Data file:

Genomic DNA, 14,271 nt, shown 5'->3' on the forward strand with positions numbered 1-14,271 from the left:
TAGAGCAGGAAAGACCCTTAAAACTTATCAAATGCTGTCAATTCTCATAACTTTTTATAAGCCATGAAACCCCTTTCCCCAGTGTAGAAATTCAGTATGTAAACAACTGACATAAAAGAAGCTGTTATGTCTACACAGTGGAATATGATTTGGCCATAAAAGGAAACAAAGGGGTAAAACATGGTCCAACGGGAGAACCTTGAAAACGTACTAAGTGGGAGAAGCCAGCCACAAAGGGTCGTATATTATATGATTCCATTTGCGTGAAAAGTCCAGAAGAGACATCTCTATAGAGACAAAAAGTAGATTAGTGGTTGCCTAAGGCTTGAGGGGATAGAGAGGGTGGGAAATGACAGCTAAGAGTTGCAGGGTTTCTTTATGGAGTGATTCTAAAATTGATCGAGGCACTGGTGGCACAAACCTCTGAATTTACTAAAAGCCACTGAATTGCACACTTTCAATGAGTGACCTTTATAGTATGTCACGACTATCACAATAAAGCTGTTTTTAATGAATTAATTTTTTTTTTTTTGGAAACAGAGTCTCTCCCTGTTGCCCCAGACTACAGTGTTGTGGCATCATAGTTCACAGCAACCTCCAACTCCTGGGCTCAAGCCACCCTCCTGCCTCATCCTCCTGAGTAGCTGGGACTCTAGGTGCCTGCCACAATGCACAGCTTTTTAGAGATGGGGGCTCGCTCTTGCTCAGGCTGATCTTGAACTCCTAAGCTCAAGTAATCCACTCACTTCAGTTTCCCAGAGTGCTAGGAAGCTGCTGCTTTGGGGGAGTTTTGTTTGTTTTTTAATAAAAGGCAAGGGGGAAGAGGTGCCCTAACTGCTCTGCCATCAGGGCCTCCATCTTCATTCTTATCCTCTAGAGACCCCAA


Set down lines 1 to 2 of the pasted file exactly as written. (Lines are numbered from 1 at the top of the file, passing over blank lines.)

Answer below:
Genomic DNA, 14,271 nt, shown 5'->3' on the forward strand with positions numbered 1-14,271 from the left:
TAGAGCAGGAAAGACCCTTAAAACTTATCAAATGCTGTCAATTCTCATAACTTTTTATAAGCCATGAAACCCCTTTCCCCAGTGTAGAAATTCAGTATGTAAACAACTGACATAAAAGAAGCTGTTATGTCTACACAGTGGAATATGATTTGGCCATAAAAGGAAACAAAGGGGTAAAACATGGTCCAACGGGAGAACCTTGAAAACGTACTAAGTGGGAGAAGCCAGCCACAAAGGGTCGTATATTATATGATTCCATTTGCGTGAAAAGTCCAGAAGAGACATCTCTATAGAGACAAAAAGTAGATTAGTGGTTGCCTAAGGCTTGAGGGGATAGAGAGGGTGGGAAATGACAGCTAAGAGTTGCAGGGTTTCTTTATGGAGTGATTCTAAAATTGATCGAGGCACTGGTGGCACAAACCTCTGAATTTACTAAAAGCCACTGAATTGCACACTTTCAATGAGTGACCTTTATAGTATGTCACGACTATCACAATAAAGCTGTTTTTAATGAATTAATTTTTTTTTTTTTGGAAACAGAGTCTCTCCCTGTTGCCCCAGACTACAGTGTTGTGGCATCATAGTTCACAGCAACCTCCAACTCCTGGGCTCAAGCCACCCTCCTGCCTCATCCTCCTGAGTAGCTGGGACTCTAGGTGCCTGCCACAATGCACAGCTTTTTAGAGATGGGGGCTCGCTCTTGCTCAGGCTGATCTTGAACTCCTAAGCTCAAGTAATCCACTCACTTCAGTTTCCCAGAGTGCTAGGAAGCTGCTGCTTTGGGGGAGTTTTGTTTGTTTTTTAATAAAAGGCAAGGGGGAAGAGGTGCCCTAACTGCTCTGCCATCAGGGCCTCCATCTTCATTCTTATCCTCTAGAGACCCCAA